Turley then succeeds in changing the subject to Joseph Smith and his polygamy/polyandry. For those who are unfamiliar with the term “polyandry” it is when one woman is married to more than one man. Not only did Joseph Smith marry many unmarried women, he also married other men’s wives.
Turley: Joseph Smith’s wives. Polyandry. This is a very complex subject. This is one we could spend a lot of time on. Let me just answer some basic questions. Did Joseph Smith practice plural marriage? Yes. Many church members don’t know it but the answer is yes. Did Joseph Smith practice polyandry? The answer is yes. Joseph Smith did practice polyandry. How many wives did Joseph Smith have? We’re in the process, as you know, of preparing the papers of Joseph Smith for publication. We hope to include in the papers of Joseph Smith a list of Joseph Smith’s wives based on the best available evidence. So we’ll answer that question in the future. Why did Joseph Smith marry specific people? Which gets to your question about why did he marry the wives of people were already married? That actually boils down to a marriage by marriage statement. And it’s fairly complex but it’s an excellent question. We just don’t have time tonight to answer it, but there are answers.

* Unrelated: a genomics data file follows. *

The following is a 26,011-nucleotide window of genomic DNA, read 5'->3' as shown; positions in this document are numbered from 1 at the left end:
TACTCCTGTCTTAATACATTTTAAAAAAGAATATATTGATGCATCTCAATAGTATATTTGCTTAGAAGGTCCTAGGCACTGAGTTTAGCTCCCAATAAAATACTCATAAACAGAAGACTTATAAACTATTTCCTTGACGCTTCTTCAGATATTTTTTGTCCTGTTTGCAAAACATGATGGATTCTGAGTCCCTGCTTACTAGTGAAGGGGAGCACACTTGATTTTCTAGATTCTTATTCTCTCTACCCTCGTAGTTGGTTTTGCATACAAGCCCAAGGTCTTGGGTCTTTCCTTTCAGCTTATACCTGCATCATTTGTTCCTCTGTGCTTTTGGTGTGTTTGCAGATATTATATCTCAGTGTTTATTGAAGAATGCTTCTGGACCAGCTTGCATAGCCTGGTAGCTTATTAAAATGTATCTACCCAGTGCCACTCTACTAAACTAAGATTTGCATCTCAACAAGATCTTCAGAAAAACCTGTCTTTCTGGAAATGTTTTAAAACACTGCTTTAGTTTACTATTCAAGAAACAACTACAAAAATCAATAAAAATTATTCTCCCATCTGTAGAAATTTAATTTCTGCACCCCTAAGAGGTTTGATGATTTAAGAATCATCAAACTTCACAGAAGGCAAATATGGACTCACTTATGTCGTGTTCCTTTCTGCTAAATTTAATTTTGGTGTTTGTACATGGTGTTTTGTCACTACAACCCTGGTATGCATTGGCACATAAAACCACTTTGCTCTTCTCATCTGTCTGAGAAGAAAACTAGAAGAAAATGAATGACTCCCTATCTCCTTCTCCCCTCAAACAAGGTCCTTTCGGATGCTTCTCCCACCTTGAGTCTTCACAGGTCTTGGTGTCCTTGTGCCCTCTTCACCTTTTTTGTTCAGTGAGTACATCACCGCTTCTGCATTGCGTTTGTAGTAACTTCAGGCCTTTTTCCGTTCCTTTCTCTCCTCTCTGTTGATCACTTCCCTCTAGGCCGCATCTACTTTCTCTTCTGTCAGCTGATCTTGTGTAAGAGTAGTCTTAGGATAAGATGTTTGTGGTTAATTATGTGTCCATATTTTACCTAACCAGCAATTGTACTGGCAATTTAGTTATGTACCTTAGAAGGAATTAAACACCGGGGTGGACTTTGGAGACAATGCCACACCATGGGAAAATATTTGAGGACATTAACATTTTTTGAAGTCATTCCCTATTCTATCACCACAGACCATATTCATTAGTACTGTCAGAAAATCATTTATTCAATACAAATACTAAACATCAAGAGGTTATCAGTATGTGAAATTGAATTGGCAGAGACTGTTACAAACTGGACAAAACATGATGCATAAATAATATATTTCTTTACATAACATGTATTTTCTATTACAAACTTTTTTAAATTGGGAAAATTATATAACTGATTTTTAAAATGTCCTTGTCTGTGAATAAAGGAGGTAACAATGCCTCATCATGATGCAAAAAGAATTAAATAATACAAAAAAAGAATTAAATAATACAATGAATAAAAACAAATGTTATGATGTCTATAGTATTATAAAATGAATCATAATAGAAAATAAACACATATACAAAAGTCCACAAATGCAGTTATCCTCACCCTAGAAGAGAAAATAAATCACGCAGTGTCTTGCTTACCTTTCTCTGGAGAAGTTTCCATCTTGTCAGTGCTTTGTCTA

EM’s Take: As I was listening to this portion of the meeting, I laughed for two reasons. First, this is how Turley comes across to me. “We have flown halfway across the world to answer your questions. These are great questions and there are answers, but we don’t have time to deal with them.” The first question which came to my mind was, “Why do you not have the time to answer questions about Smith’s plural wives? Is it because there were too many of them?” My second question was, “Why not just pick one polyandrous marriage and address that case? What gave Smith the right to marry even just one married woman?” The bad news is that Turley never does answer those questions, but the good news is, he admits that Smith was married to many other women. Some of whom were already married to living men.